Oh column, where art thou?

When ramiroencinas added FileSystem::Capacity::VolumesInfo to Perl 6 ecosystem I've spotted that it has no macOS support. And while trying to contribute to this module I've discovered how less known Perl 6 features can save the day. What FileSystem::Capacity::VolumesInfo module does is parsing output from df command, which looks like this:

$ df -k -P
Filesystem                                  1024-blocks       Used Available Capacity  Mounted on
/dev/disk3                                   1219749248  341555644 877937604    29%    /
devfs                                               343        343         0   100%    /dev
/dev/disk1s4                                  133638140  101950628  31687512    77%    /Volumes/Untitled
map -hosts                                            0          0         0   100%    /net
map auto_home                                         0          0         0   100%    /home
map -fstab                                            0          0         0   100%    /Network/Servers
//Pawel%20Pabian@biala-skrzynka.local./Data  1951417392 1837064992 114352400    95%    /Volumes/Data
/dev/disk5s2                                 1951081480 1836761848 114319632    95%    /Volumes/Time Machine Backups
bbkr@localhost:/Users/bbkr/foo 123           1219749248  341555644 877937604    29%    /Volumes/osxfuse

(if you see wrapped or trimmed output check raw one here)

And while this looks nice for humans, it is tough task for parser.

  • Columns have dynamic width - so values cannot be extracted by using substring with hardcoded positions.
  • Columns are space separated, spaces padded and their values can contain spaces - so values cannot be extracted using split by whitespace.
  • Filesystem names have different escaping patterns.
  • Some columns are aligned to left, some to right, and one to middle.

So let's use Perl 6 features to deal with this mess.

Capture command line output.

my ($header, @volumes) = run('df', '-k', '-P', :out).out.lines;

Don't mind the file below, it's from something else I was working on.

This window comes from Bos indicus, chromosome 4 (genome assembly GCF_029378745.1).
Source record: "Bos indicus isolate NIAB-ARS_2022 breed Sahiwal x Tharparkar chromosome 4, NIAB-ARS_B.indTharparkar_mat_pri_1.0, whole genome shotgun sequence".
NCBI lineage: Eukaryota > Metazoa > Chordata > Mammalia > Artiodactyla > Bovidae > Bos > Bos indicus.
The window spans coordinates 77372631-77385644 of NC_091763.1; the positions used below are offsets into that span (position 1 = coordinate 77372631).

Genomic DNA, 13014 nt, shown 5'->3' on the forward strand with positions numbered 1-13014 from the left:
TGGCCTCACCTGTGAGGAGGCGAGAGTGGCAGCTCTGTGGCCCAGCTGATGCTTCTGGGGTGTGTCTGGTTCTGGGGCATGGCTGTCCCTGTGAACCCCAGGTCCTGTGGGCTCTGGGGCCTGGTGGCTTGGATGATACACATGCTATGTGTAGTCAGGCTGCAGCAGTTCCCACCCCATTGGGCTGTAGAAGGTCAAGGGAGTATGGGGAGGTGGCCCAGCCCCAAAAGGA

Method run executes shell command and returns Proc object. Method out creates Pipe object to receive shell command output. Method lines splits this output into lines, first goes to $header variable, remaining to @volumes array.

Parse header.

my $parsed_header = $header ~~ /^
    ('Mounted on')

We do it because match object keeps each capture, and each capture knows from and to position at which it matched, for example:

say $parsed_header[1].Str;
say $parsed_header[1].from;
say $parsed_header[1].to;

Will return:


That will help us a lot with dynamic columns width!

Extract row values.

First we have to look at border between Filesystem and 1024-blocks column. Because Filesystem is aligned to left and 1024-blocks is aligned to right so data from both columns can occupy space between those headers, for example:

Filesystem                      1024-blocks
/dev/someverybigdisk        111111111111111
me@host:/some directory 123    222222222222
         |                      |
         |<----- possible ----->|
         |<--- border space --->|

We cannot simply split it by space. But we know where 1024-blocks columns ends, so the number that ends at the same position is our volume size. To extract it, we can use another useful Perl 6 feature - regexp position anchor.

for @volumes -> $volume {
    $volume ~~ / (\d+) <.at($parsed_header[1].to)> /;
    say 'Volume size is ' ~ $/[0] ~ 'KB';

That finds sequence of digits that are aligned to the position of the end of the header. Every other column can be extracted using this trick if we know the data alignment.

$volume ~~ /
    # first column is not used by module, skip it

    # 1024-blocks, right aligned
    (\d+) <.at($parsed_header[1].to)>


    # Used, right aligned
    (\d+) <.at($parsed_header[2].to)>


    # Available, right aligned
    (\d+) <.at($parsed_header[3].to)>


    # Capacity, middle aligned, never longer than header
        \s* (\d+ '%') \s*


    # Mounted on, left aligned


By using header name positions and position anchors in regular expression we got bomb-proof df parser for macOS that works with regular disks, pendrives, NFS / AFS / FUSE shares, weird directory names and different escaping schemas.

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